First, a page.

I can normally spot when I’m engaging with someone who isn’t strongly versed in the experience realm because they commonly ask an incident, and normally sincere, question:
The simple answer is, you don’t. As people evolve and change so do their preferences, desires, and motivations. All of these are intertwined into what their experience should factor, albeit for the experience experts in the room we all know these aren’t the only factors contemplated.
Did you know there are over
customer loyalty memberships in the United States?
This question came rushing back into my mind space when picking up the latest edition of the Harvard Business Review. I often enjoy reading articles in this publication, in fact I have enjoyed them for years. It is no surprise to me that the same familiar smile grazed my face today when opening the mailbox to find the May – June 2021 edition, “Doing Hybrid Work”. The Harvard Business Review always provides good reads!
Although you wouldn’t know it from the cover, there is a thought-provoking article on customer loyalty programs, Why Customer Loyalty Program Can Backfire. The title, alone, can claim guilt for jostling memory to the countless times I have been asked the question on experience, and the general spirit of when does it ever stop. What this particular piece does well is remind us all that there is no stopping. If you embody genuine customer-centricity, you’ll always be hunting for the next best experience. You’ll never stop wondering how the next engagement can be better. You’ll always get goosebumps when you can feel the smile during a phone call with a customer.
The article was written in response to new research conducted by Wharton School professors as they looked at COVID impacts on the customer experience. Here are my take-aways:
A customer participating in a loyalty program with a favorite brand before COVID gets MORE upset with an experience failure than a customer not participating in a loyalty program with the same brand.
There is an obvious unspoken assumption by customers participating in a loyalty program that they would be treated with a white glove experience once signing up for the loyalty program. In their mind, ‘I’ll give you loyalty – you give me exceptional service when I need it’. This seems to be showing some correlation because what was interesting to read is the research found the predominance of the customer experience prowess is focused during the time the brand is looking to acquire the customer. But, a diminishing experience effect is happening for the customer once they are deemed captured as a “loyal” customer. Researchers call this the boomerang effect because “… the very loyalty a brand engenders comes back to hurt it”.
To expand a bit more on what the researchers learned when surveying over 7,000 U.S. retail consumers between February and May 2020:
- Loyalty program customers had a higher degree of frustration than non-loyalty customers.
- Loyalty program customers experienced more friction during their shopping experience.
- Loyalty program customers had a higher likelihood to struggle with issues being resolved during their brand engagement.
For a Loyal Customer, on Average it Takes
4 Contacts and 5.1 Days
for them to achieve a solution with the brand
For a NON-Loyal Customer, on Average it Takes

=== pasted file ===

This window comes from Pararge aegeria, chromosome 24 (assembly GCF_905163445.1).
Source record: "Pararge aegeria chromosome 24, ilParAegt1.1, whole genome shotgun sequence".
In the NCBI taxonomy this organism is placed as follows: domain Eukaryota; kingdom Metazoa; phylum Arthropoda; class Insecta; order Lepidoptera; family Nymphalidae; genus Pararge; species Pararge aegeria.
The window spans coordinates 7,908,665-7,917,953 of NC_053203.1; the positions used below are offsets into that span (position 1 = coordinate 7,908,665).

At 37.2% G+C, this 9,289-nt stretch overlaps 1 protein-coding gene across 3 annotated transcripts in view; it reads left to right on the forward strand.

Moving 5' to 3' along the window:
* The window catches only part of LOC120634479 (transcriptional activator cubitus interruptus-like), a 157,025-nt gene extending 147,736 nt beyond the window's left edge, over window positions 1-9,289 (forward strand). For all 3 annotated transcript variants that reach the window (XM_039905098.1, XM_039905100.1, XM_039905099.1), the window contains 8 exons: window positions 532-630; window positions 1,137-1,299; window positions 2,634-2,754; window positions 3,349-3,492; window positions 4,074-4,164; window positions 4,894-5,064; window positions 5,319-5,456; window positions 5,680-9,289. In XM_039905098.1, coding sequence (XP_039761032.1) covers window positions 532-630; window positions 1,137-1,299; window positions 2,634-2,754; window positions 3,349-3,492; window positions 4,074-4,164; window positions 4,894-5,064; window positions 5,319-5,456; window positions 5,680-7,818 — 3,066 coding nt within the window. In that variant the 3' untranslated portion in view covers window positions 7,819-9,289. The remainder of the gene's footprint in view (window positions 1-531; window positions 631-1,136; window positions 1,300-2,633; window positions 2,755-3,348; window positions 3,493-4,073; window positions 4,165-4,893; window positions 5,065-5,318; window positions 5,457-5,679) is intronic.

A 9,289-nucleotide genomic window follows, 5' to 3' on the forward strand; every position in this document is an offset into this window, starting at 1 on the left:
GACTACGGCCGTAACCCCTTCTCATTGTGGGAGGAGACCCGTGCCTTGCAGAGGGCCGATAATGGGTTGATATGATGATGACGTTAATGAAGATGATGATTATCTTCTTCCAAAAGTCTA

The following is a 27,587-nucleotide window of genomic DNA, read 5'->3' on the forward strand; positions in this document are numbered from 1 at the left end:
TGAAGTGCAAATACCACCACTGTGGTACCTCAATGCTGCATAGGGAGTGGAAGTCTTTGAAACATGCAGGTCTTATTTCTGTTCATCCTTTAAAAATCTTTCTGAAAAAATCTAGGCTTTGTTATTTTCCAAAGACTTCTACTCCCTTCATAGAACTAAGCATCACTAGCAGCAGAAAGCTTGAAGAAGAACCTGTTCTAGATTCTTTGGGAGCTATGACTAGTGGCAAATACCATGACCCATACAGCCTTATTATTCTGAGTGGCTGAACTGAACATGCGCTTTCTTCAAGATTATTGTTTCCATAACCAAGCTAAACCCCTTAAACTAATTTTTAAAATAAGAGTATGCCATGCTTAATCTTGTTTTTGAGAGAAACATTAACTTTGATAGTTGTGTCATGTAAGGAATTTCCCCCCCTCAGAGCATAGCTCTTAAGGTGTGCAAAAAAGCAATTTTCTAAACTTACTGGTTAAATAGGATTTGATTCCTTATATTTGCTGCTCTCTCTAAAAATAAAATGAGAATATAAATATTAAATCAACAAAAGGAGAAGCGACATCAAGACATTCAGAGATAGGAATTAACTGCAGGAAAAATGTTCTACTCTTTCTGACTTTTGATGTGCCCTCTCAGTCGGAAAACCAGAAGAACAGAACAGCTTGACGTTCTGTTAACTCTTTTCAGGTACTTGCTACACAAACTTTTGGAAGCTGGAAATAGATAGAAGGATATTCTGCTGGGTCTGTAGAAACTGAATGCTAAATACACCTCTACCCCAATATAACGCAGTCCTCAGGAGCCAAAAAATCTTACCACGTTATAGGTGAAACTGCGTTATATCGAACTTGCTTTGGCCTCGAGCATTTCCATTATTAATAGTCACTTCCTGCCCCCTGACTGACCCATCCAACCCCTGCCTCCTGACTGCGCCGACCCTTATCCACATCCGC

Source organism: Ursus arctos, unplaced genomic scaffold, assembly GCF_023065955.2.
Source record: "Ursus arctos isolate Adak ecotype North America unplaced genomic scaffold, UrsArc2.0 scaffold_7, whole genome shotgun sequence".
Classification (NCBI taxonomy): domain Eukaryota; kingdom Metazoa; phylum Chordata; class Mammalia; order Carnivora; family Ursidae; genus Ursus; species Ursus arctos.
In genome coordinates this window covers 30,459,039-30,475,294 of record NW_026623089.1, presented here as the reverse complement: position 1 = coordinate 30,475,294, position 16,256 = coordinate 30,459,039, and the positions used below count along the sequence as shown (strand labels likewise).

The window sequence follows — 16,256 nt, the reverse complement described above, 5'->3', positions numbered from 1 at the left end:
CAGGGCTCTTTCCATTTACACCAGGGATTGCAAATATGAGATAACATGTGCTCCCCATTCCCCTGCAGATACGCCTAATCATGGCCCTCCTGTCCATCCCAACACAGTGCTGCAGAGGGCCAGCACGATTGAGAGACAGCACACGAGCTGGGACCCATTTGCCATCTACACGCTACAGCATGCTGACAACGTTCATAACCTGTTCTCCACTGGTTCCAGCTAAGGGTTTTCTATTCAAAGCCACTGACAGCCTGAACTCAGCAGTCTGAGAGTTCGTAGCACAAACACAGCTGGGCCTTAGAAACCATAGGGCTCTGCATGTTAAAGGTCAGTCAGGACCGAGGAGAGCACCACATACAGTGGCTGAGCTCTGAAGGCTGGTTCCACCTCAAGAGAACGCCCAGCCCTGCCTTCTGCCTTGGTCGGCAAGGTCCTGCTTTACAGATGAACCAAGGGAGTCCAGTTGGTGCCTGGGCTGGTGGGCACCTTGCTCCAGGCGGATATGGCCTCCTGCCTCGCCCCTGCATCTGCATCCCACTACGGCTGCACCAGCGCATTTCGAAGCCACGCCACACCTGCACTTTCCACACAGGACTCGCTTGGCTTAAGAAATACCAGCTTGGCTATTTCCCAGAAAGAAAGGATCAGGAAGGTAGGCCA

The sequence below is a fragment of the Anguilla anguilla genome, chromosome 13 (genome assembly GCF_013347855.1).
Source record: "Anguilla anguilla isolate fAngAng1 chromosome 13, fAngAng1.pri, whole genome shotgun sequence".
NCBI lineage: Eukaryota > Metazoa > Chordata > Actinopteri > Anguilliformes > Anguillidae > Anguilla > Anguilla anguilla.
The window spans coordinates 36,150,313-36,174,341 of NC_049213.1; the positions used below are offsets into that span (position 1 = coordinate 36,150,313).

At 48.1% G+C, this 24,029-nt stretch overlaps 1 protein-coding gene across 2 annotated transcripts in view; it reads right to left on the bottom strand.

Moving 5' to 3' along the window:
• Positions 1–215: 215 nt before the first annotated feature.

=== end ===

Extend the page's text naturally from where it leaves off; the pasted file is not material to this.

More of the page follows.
2.8 Contacts and 3.3 Days
for them to achieve a solution with the brand
A question I’m sure you’re asking yourself right now, because I know I was is, “What the heck is going on”? It appears, although a loyal customer is given a dedicated number to the loyalty department, the loyalty department representatives aren’t empowered and capable of resolving the variety of customer issues. They are having to play rotary service ping-pong, bouncing the customer from one department to the other. [Insert sad emoji here!]
So, what’s next?
The article lends 3 pieces of advice to recalibrate from customer experience defection:
Keep delivering on loyalty program benefits …
because, believe it or not, these are somehow buffering some frustration temperament with loyal customers as you may need to recalibrate your customer experience capabilities.
Loyal customers still find value with the perks of the loyalty program, so keep filling their cup!
Audit your loyalty customer journeys …
because the adage approach to honing on journey opportunities related to what addresses the most frequent service failures needs to be turned upside down.
As shared in the article, “Your most common sources of friction aren’t necessarily the ones that need immediate attention.” Interesting enough, the research showed that there was, in fact, no correlation between the 10 most frequent service failures and the 10 that caused the largest loyalty experience erosion.
Customer experience is not only a problem to be solved by the marketing team …
As obvious as it may sound, the responsibility of the customer’s experience involves more than marketing. More companies are waking up to realize this – finally! You cannot silo a loyalty program into a marketing department. Operations, technology, and finance, for example, all should have some onus to facilitating swift and positive customer responsibilities. A great example, in the retail space, a seamless return for a customer cannot be achieved if the POS is incapable of recognizing a repeat customer!
At the end of the day, and back to the original point that evolving customer experience is never ending, the customer experience will always be a top-of-mind initiative. If you think you’ve perfected it, your job isn’t done!
If you’re looking for a good 1-minute read that goes into why violating emotional trust with a customer is equal, if not more impactful when functional customer expectations aren’t met, Janey Whiteside has a good featured page in the Harvard Business Review article I appreciated. I 100% agree with her views and points shared!